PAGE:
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 Great Britain 1798

Generally speaking, the poetry of any period attempts to express the thoughts and aspirations of that period in durable form. It is a reaction to and product of the social conditions that produced the poet, reflecting his vision of the world and his view of the function of poetry in society.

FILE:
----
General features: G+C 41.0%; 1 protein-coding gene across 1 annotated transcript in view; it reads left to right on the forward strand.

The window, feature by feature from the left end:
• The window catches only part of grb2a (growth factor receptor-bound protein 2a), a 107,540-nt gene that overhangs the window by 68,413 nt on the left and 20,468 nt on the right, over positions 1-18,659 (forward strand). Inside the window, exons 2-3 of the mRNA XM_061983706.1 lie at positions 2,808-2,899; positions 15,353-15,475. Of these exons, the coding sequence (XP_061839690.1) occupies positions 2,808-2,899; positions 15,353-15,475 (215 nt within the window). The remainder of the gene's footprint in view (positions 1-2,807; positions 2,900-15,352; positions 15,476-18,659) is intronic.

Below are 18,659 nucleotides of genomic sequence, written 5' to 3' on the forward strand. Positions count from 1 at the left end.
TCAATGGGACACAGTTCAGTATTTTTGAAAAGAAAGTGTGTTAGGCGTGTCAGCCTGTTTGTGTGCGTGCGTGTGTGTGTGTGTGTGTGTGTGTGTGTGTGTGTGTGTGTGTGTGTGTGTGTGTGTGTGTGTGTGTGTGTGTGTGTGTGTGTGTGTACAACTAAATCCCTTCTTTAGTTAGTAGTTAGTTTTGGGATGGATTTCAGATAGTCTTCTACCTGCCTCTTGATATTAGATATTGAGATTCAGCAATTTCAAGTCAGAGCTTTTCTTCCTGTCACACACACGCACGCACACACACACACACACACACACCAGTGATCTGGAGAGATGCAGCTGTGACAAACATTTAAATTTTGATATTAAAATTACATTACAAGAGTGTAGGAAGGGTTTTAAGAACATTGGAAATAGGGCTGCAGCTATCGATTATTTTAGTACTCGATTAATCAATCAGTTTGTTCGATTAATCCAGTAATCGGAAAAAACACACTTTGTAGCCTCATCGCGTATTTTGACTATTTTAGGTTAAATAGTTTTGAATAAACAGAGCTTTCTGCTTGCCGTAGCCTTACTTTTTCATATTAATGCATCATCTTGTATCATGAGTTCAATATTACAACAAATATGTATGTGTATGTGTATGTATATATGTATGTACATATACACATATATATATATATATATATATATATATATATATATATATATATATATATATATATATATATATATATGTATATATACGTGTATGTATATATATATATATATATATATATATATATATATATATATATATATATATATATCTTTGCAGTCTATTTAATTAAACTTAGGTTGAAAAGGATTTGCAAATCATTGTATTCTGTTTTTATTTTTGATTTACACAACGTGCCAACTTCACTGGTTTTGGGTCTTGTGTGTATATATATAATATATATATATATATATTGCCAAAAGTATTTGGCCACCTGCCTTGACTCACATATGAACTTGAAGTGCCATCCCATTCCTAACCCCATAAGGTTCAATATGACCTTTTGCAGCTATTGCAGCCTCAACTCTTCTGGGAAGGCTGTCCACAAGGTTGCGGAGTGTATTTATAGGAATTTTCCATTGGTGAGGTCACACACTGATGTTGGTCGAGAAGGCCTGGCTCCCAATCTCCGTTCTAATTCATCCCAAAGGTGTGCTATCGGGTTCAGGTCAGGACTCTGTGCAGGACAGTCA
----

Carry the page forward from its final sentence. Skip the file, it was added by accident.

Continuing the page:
Huge changes had taken place in the social, religious, cultural, economic and political landscape of Great Britain during the two and a half centuries preceding the turn of the nineteenth century. The important moments of political change can be fairly easily summarised: the break with the Roman Catholic Church that occurred under Henry VIII, and the subsequent establishment of an independent Church of England with the King of England at its head; the execution of King Charles I in 1649, and the ensuing Protectorate of Oliver Cromwell; the deposition of King James II in the Glorious Revolution of 1688; and the choice of George of Hanover as king in 1714. In a long process, political power passed increasingly from the Court, the Church and the landed aristocracy to a Parliament representing broader interests, including commerce, science and manufacture. Greater freedom of thought won against religious oppression allowed the development of observation based speculation, fact recording and science, and scientific development allowed the growth of new industrial processes, manufacture and commerce. By the end of the eighteenth century a whole new class of citizen had arisen aware that the ideals and aspirations of the early Georgian period were no longer their own.